Feminist Reactions to Street Harassment

American Girl in Italy
, Ruth Orkin, 1951

The construction crew building the school across the street from my old apartment stayed all summer. And though the notion that construction workers spend their days ogling and wolf whistling is overplayed—I barely flinch when walking by a site most of the time—this group lived up to the stereotype. Nothing vulgar, nothing over-the-top, just: One day, a sudden silence when I'd walk by, and out of the corner of my eye I'd see heads turning; the next, a chorus of knowing "Hello there, where you going?" would follow me down the gauntlet. It was tame; still, even though there was only one direct route from my apartment to the subway, on days when I just wasn't up to it, I'd walk around the block in order to avoid them.

But one day I'd had enough, and as I walked by and heard the chime of "lookin' good"s, I snapped. "Do you think women like hearing this every day?" I asked. "Do any of you have daughters?" Several of them did, including the foreman. "What would you do if you saw someone talking to your daughter and looking at her the way you do to women?" His face got red; his cheeks puffed out. "I'd teach him a lesson," he said. "I'm somebody's daughter," I replied. A shocked look crossed his face, and another worker said, "My daughter's eight." I told him I was 11 the first time I was hollered at on the street, and by this time a small crowd had gathered and they were nodding and looking at me with respect. They asked my name, I gave it, and from then on every time I walked by the site, a couple of them would say, "Hi, Autumn," and all was well.

At least, that's how it went in my mind. Yesterday I read M. Brenn's questioning, reflective post on a sudden flash of jealousy she felt when she saw a distasteful episode of unwanted attention: "Mostly, I was outraged that he so clearly saw the girls as nothing more than objects," she writes. "But there was also a part of me that was oddly jealous… It's such a hypocritical thing to be outraged by someone's actions, yet be hurt that they weren't toward you." It's a thought-provoking post. (Thanks to Virginia for pointing me toward it.) She solicited readers' experiences, and only when I started to really reflect on the complex reactions that harassment prompts within me did I remember: It wasn't me the construction workers were hollering at when I told them off. It was the woman ahead of me on the street.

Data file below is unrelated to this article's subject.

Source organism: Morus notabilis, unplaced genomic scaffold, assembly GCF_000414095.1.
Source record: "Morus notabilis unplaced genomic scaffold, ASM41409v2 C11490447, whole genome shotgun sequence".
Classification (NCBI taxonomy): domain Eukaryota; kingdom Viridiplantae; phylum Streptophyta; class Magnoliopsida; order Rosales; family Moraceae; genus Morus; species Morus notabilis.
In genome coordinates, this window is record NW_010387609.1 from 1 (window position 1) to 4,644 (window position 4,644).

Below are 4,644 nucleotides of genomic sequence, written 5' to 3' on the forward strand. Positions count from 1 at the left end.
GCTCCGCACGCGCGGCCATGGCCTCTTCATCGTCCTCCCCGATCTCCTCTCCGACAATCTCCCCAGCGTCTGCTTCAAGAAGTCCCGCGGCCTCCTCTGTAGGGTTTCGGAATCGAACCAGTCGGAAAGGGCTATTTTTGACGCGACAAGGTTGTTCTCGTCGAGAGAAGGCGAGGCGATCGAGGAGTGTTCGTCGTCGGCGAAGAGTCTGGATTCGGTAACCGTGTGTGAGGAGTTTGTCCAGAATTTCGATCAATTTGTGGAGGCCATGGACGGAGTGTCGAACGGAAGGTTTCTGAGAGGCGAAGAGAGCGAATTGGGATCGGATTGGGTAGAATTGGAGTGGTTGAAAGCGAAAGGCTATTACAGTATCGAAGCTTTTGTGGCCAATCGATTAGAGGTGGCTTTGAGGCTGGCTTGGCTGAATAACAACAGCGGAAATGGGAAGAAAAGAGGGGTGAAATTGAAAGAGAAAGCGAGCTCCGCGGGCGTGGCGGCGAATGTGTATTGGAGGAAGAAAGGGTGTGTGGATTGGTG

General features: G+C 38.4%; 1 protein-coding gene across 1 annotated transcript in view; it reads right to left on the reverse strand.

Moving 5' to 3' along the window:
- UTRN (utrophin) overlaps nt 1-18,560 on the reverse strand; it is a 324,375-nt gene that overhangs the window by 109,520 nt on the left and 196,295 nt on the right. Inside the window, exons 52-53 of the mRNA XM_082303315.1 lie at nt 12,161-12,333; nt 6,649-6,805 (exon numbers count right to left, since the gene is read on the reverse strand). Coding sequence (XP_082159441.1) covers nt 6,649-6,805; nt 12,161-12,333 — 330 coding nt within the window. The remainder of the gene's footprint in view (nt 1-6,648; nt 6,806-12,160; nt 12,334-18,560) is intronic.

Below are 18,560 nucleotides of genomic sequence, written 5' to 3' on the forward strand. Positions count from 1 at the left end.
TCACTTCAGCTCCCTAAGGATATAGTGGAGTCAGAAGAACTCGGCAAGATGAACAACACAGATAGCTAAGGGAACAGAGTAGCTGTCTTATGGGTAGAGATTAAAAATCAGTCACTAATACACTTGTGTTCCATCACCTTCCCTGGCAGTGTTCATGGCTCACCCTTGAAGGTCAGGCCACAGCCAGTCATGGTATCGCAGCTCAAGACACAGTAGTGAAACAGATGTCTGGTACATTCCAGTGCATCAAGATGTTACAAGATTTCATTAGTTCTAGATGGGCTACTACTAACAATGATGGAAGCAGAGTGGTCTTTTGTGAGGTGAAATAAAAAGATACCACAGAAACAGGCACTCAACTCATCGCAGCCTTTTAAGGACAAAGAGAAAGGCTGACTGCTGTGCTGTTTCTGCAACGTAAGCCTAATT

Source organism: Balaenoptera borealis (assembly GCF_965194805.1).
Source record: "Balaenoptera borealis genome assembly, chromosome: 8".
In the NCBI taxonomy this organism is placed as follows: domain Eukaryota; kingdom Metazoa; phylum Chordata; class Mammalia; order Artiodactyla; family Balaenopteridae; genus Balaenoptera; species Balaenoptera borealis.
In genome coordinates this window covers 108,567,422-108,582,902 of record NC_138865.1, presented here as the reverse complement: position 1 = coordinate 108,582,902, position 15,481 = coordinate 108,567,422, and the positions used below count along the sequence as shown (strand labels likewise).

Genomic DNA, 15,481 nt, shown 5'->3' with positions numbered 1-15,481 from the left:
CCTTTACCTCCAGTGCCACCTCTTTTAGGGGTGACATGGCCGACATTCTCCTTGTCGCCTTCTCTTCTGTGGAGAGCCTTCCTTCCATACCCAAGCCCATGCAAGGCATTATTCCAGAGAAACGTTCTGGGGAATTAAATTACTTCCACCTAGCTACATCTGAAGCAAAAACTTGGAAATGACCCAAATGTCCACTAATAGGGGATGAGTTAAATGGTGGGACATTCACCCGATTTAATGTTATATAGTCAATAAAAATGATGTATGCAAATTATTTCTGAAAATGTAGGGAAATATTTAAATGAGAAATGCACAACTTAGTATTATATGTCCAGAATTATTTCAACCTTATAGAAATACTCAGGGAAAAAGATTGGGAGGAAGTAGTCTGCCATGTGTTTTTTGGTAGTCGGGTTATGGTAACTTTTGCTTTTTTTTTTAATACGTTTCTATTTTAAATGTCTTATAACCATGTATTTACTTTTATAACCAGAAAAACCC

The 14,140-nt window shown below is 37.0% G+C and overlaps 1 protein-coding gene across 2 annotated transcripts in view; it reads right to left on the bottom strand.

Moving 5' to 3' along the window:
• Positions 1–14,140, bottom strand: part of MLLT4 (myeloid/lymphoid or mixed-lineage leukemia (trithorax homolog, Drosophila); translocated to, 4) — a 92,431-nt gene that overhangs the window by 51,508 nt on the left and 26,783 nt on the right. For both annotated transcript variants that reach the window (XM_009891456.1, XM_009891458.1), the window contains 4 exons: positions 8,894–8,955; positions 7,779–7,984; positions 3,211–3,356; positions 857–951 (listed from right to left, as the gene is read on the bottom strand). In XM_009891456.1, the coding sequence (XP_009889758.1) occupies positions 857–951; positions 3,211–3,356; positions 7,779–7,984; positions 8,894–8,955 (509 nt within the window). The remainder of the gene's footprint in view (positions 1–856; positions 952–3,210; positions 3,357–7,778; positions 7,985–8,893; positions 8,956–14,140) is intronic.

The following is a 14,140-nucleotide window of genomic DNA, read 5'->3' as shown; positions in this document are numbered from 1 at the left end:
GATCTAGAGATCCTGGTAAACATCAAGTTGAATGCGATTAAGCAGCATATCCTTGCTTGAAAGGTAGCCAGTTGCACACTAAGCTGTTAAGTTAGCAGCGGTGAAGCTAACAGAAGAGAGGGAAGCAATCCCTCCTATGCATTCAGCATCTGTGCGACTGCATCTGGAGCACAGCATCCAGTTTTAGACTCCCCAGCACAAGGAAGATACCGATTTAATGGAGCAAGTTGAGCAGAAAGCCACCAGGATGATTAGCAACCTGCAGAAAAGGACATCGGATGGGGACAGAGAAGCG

Now, these workers had indeed been making me wary for weeks by the time I melted down: Again, nothing lewd, but I'm not so naive as to think that their words to me were strictly neighborly. They were claiming my block—the block I'd called home for years—as their own space. But I dealt with it internally, either by ignoring, or playing neighbor, or taking the long way around. I never confronted them—until the day that another woman was walking maybe 30 feet ahead of me and I heard them get to her first. When they started in on her, I saw her head bow ever so slightly as she shuffled past the site. And in that moment, I snapped. The dialogue I gave above happened as I described it, but it wasn't me they were talking about.

I've told the story a few times—with me as target—as an example of a way to call out street harassers on their actions, because it did have what I consider a happy ending. (Some women may have preferred that they never say hello to her, but that would have made me even more tense; really, all I wanted was to feel at ease in my neighborhood, and for me this did it.) I never consciously rewrote the story in my head to eliminate the actual target of their attention; in fact, telling it in that way was so seamless that I honestly had forgotten it wasn't about me, until I read M. Brenn's post.

I don't know how much of my reaction was about jealousy; I'm loath to admit when that particular emotion strikes me, but I didn't feel that hot flash of jealousy that I'm plenty familiar with. (Though I can't pretend it was simple mama-bear protectiveness on my part either; the truth is probably a little of both, plus a nasty mood and opportunity to at least feel like I was speaking up for someone else instead of myself, which I'm not great at.) But my hunch is that my accidental revision was about embarrassment. I'm pretty sure that instinctively, I feared seeming jealous if I reported that I'd finally told off the workers after seeing someone else get the treatment, not myself—and that if I then tried to make it clear that, Well, no, you see, they'd also done it to me too, it was just this one day, no really!, I'd seem a little thou-doth-protest-too-much. I've often braced myself for walking a stretch of sidewalk that's populated with men I believe will bring me trouble—and heard nothing. And sometimes that feels like a relief or even a victory, but other times I merely feel foolish for having assumed that I would elicit that kind of attention.